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It’s something we have speculated on for centuries — how food affects us. One can imagine medieval mothers plying their children with garlic to balance their humors: “Honey, you need more black bile but less phlegm!”
The bottom line: Healthy breakfasts count. Study after study has shown that some breakfast is better than none, and at least one study found that a healthy morning meal — with whole grains and protein — boosts academic performance.
Try to avoid processed foods as much as possible. Since we don’t know what’s in them, and at least some studies show that additives — the mainstay of processing that gives products a long shelf life — contribute to hyperactivity, the safest option is to give your child as many single-ingredient or homemade foods as possible: vegetables, fruit, whole grains, nuts, eggs, and meat. Or check out our picks for healthy cereals.
By Carol Lloyd
In 2004 a U.K. study found that additives may increase hyperactivity. After putting a group of 3-year-olds on an additive-free diet for a week, researchers gave some of the children an additive-laced drink and others an additive-free but otherwise identical beverage. Parents of the children drinking the additives reported an increase in disruptive behavior (they didn’t know which drink their children had been given). Another report published in 2007 in the British medical journal The Lancet found significant adverse behavioral responses in both 3-year-olds and 8- and 9-year-olds when they consumed drinks with a mixture of sodium benzoate and artificial coloring. Yet another study published in 2007 in the European Journal of Clinical Nutrition found that a junk food diet at age 4 ½ was associated with a higher incidence of behavioral problems at age 7 — but the researchers noted that it was unclear whether this reflected a nutritional issue or a difference in parenting styles.
Tobin’s own research — unpublished but presented at the 2009 conference of the American Educational Research Association — looked at the food consumption surveys of 5,500 fifth-graders from a national longitudinal survey by the Department of Education. Tobin found that children who ate fast food three or more times per week performed lower on standardized tests in reading and math.
How much lower? “On a 1-to-100 scale, it would mean about 17 points,” says Tobin. In other words, the difference between a 90 and a 73.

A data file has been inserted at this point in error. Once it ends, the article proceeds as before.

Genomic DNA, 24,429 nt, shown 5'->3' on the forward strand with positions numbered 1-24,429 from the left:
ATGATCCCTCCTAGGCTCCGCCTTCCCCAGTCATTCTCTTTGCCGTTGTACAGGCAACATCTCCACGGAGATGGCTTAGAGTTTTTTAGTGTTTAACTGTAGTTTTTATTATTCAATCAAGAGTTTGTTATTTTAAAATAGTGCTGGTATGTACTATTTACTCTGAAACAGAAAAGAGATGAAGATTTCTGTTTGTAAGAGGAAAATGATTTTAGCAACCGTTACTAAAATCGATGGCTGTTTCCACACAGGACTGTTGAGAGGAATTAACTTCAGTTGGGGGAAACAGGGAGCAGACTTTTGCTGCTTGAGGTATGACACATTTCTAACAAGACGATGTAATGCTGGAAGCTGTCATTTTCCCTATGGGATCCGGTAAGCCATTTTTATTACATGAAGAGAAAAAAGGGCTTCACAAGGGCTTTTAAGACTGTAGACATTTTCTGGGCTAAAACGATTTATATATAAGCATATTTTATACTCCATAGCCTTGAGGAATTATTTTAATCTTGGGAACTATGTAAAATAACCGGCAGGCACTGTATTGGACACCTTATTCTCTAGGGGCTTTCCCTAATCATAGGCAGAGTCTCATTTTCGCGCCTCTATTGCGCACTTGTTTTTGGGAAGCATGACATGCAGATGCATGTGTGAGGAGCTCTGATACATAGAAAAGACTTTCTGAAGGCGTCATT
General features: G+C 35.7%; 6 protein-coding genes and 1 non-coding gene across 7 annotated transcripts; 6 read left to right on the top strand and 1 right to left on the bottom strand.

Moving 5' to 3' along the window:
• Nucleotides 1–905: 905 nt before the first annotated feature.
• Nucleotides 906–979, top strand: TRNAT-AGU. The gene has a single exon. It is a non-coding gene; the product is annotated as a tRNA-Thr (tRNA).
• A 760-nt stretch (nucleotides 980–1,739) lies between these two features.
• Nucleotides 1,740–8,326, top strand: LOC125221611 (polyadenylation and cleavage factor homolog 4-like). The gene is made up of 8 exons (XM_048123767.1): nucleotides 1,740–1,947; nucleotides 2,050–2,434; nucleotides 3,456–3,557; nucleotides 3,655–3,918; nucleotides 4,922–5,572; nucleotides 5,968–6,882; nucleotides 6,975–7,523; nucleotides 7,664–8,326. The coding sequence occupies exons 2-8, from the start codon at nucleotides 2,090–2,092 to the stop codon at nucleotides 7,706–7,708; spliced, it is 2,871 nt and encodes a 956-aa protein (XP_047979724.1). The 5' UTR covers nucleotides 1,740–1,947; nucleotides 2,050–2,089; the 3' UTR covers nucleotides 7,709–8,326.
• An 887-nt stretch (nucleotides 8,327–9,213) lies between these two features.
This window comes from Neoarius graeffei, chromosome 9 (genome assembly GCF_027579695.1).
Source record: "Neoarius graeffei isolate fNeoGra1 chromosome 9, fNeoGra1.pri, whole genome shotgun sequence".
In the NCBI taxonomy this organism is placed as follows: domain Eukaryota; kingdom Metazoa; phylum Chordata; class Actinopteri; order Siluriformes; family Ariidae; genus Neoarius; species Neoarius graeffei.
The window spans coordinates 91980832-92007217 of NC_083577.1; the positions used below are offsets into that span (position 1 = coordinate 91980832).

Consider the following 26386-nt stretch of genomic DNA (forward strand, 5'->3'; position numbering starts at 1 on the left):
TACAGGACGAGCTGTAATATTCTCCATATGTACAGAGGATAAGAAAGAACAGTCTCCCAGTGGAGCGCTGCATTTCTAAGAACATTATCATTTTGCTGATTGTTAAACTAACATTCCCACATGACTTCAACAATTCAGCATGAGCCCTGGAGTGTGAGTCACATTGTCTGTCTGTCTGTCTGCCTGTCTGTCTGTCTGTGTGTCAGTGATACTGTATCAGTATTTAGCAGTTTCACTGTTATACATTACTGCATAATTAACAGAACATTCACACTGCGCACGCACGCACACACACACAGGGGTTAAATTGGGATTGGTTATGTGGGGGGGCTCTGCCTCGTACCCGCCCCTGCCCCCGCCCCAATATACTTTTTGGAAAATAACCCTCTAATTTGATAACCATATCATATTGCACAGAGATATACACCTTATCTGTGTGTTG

Think such findings say more about kids’ socioeconomic background than the actual affects of fast food? Not necessarily. Tobin says she controlled for the following variables: the parents’ income, age, education, occupational status, and number of hours employed; whether or not they attend parent-teacher conferences; whether the family has food security issues; and how many hours the child spends in before- or aftercare. She also controlled for the children’s race, gender, and age; the number of books they own; their interest in the subject matter tested; other food behaviors; obesity; school attendance; and their geographical region and urbanicity.
According to Tobin, none of these factors changed the link between a fast-food diet and low academic performance.
So does this mean fast food makes you stupid?
Tobin is cautious about jumping to any conclusions: “Having controlled for so many things, I don’t think it’s unreasonable to imagine that there could potentially be a biological effect.” But, she adds, there could be other explanations. “Maybe kids who don’t perform well academically are the type of kids who like to pretend they get to go to fast-food restaurants all the time. Or maybe the kind of parent that goes to fast-food restaurants is the same kind of parent who doesn’t have time to help with homework.”
In any case, Tobin’s research underscores some of the difficulties in researching the relationship between food and academic performance. Self-reported food-consumption surveys (from both children and adults) are notoriously inaccurate. Moreover, most food isn’t a single ingredient you can test in isolation.
To make matters worse, testing the effects of certain ingredients requires that families adhere to special diets, which typically limits the duration of the tests and therefore their scope. Finally, because we don’t eat ingredients in isolation, understanding the complexity of how chemical compounds interact in our bodies is usually beyond the scope of nutritional research. As Tobin noted, if there is something about fast food that has a deleterious effect on kids’ thinking, it won’t be easy to isolate: “Is it saturated fat? Is it a certain preservative? Is it the ammonia they use to clean hamburger meat? We don’t know.”
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